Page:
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Sky High— Where The Money Is

Kenya Airways wants to be a cut above the rest of the continent’s airlines. CEO Titus Naikuni wants to soar to new heights, despite turbulence in the aviation market.

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As far corporate dreams go, Titus Naikuni’s is a grand one. The group managing director and chief executive officer of Kenya Airways (KQ) wants to become the British Airways of Africa by doubling its fleet and destinations in the next five years.

“We want to expand our fleet from 33 to 68 in the next five years, then to 170 in the next 10 years,” he says. “And our destinations from the current 55 to slightly over 100.”

The airline flies to 45 countries in Africa, and if you throw in South Sudan, Kenya Airways has nine countries to go before its deadline of 2013. From those 45 destinations the airline rakes in 60% of business from the continent, carrying more than 1.8 million passengers a year. “We still have a lot to do in terms of frequencies. We have more than one frequency only in East Africa and South Africa. I want to be in a position where every city has more frequencies. Right now you can fly from here to Jo’burg in the morning and come back in the evening. See what that has done to business.”

In Naikuni’s top drawer lies an A4 printout of an economic analysis of Africa by The Economist and the International Monetary Fund, titled African Opportunity.

According to its figures, the continent is among the fastest growing economies in the world. In the 2001-2010 decade, six African countries—led overall by Angola at 11.1%, then Nigeria, Ethiopia, Chad, Mozambique and Rwanda in that order—were among the world’s 10 fastest growing economies alongside China, Myanmar, Kazakhstan and Cambodia.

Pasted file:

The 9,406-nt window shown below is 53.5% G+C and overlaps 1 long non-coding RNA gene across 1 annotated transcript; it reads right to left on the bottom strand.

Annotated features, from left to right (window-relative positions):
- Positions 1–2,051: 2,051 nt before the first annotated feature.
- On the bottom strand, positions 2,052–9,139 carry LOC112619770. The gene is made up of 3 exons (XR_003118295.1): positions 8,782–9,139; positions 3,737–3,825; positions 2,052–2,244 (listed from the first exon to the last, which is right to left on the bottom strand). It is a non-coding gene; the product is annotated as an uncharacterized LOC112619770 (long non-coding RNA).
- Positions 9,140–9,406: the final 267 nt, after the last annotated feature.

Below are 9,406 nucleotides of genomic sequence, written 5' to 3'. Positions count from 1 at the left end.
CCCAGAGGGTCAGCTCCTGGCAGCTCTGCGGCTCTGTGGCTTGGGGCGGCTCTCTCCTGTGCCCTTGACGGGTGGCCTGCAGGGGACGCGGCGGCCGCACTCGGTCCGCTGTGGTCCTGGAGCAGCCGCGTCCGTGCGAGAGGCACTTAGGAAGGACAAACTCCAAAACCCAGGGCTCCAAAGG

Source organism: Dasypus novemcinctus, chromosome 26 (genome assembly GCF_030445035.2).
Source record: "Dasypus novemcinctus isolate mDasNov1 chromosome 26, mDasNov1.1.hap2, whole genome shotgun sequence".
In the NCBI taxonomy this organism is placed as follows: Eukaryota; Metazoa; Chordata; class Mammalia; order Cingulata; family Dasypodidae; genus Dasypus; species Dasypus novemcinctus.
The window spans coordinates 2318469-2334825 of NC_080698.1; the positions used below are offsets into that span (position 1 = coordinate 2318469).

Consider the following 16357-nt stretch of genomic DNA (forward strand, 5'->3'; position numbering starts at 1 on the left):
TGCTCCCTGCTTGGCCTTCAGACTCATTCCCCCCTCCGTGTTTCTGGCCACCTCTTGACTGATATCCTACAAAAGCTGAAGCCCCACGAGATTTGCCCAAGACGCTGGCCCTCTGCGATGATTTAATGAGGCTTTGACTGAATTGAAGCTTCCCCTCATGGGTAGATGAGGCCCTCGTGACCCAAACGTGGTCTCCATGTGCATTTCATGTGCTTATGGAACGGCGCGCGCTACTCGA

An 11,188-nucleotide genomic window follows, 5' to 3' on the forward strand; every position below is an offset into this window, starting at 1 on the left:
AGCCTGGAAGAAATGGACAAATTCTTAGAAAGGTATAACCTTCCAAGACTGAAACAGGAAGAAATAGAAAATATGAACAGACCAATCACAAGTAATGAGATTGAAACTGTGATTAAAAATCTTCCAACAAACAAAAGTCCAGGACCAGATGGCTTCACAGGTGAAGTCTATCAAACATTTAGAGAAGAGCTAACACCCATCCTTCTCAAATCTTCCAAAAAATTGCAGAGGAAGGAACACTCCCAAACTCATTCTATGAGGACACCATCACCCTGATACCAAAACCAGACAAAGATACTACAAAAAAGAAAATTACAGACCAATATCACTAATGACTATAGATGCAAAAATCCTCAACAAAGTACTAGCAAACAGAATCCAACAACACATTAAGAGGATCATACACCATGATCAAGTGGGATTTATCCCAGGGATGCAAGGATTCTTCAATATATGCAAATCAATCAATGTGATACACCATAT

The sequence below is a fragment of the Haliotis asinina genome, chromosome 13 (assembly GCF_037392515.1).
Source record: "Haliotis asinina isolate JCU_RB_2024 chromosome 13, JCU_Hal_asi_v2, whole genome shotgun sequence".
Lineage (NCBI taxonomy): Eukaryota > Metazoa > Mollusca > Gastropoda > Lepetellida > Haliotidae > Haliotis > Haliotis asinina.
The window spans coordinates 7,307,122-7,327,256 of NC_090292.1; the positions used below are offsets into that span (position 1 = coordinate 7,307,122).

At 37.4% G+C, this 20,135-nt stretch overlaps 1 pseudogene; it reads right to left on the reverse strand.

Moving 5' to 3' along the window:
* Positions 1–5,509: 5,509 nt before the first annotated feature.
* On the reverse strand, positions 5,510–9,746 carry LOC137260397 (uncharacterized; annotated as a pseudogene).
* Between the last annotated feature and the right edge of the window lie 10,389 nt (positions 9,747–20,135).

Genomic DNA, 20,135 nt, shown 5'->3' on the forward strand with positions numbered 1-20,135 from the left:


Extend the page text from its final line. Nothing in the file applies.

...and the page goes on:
But what has caught the eye of managers at KQ headquarters lately is the 2011-2015 projections of global economic growth. While it puts China number one overall, with 9.5% average annual growth during the period, it lists seven countries from Africa among the top 10, led by Ethiopia at 8.1%, followed by Mozambique, Tanzania, Congo, Ghana, Zambia and Nigeria.

“That tells you where the money is,” says the Harvard Business School graduate and qualified mechanical engineer from the University of Nairobi.

“Africa has the biggest potential for business in the world. African routes are profitable, if you don’t look at a route on its own but the network created. You could lose money on one route but feed into others to make up for it.”

It has not been all rosy for Kenya Airways, though.

There have been bad moves, like flying to Malabo, Equatorial Guinea, where government restrictions led to the airline closing.

For close to four years, airlines have been on tenterhooks after demand fell during the financial crisis. The latest forecasts are not a pretty sight.

While the International Air Transport Association (IATA) upgraded its net profit forecast for the global airline industry in September from $4 billion to $6.9 billion in full-year 2011, it still projects a lower net profit of $4.9 billion for 2012 due to sluggish growth and weak profits.